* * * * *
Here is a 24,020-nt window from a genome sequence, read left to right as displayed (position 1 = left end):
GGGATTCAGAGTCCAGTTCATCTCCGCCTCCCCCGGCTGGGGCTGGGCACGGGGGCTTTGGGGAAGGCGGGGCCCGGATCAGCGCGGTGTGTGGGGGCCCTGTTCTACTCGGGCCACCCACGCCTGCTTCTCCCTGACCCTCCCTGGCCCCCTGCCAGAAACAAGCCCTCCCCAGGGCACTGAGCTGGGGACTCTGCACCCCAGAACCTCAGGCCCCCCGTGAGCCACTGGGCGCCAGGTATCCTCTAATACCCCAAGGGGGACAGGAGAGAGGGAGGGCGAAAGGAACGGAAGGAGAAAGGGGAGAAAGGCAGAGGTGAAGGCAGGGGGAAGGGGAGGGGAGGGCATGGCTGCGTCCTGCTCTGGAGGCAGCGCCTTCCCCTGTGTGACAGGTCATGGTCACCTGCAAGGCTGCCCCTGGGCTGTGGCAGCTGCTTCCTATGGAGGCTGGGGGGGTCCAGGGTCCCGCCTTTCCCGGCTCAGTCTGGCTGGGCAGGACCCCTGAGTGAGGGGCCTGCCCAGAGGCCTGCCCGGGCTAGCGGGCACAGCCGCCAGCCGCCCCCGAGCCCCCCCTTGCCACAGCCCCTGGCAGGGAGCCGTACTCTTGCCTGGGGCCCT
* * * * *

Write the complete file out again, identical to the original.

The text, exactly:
Here is a 24,020-nt window from a genome sequence, read left to right as displayed (position 1 = left end):
GGGATTCAGAGTCCAGTTCATCTCCGCCTCCCCCGGCTGGGGCTGGGCACGGGGGCTTTGGGGAAGGCGGGGCCCGGATCAGCGCGGTGTGTGGGGGCCCTGTTCTACTCGGGCCACCCACGCCTGCTTCTCCCTGACCCTCCCTGGCCCCCTGCCAGAAACAAGCCCTCCCCAGGGCACTGAGCTGGGGACTCTGCACCCCAGAACCTCAGGCCCCCCGTGAGCCACTGGGCGCCAGGTATCCTCTAATACCCCAAGGGGGACAGGAGAGAGGGAGGGCGAAAGGAACGGAAGGAGAAAGGGGAGAAAGGCAGAGGTGAAGGCAGGGGGAAGGGGAGGGGAGGGCATGGCTGCGTCCTGCTCTGGAGGCAGCGCCTTCCCCTGTGTGACAGGTCATGGTCACCTGCAAGGCTGCCCCTGGGCTGTGGCAGCTGCTTCCTATGGAGGCTGGGGGGGTCCAGGGTCCCGCCTTTCCCGGCTCAGTCTGGCTGGGCAGGACCCCTGAGTGAGGGGCCTGCCCAGAGGCCTGCCCGGGCTAGCGGGCACAGCCGCCAGCCGCCCCCGAGCCCCCCCTTGCCACAGCCCCTGGCAGGGAGCCGTACTCTTGCCTGGGGCCCT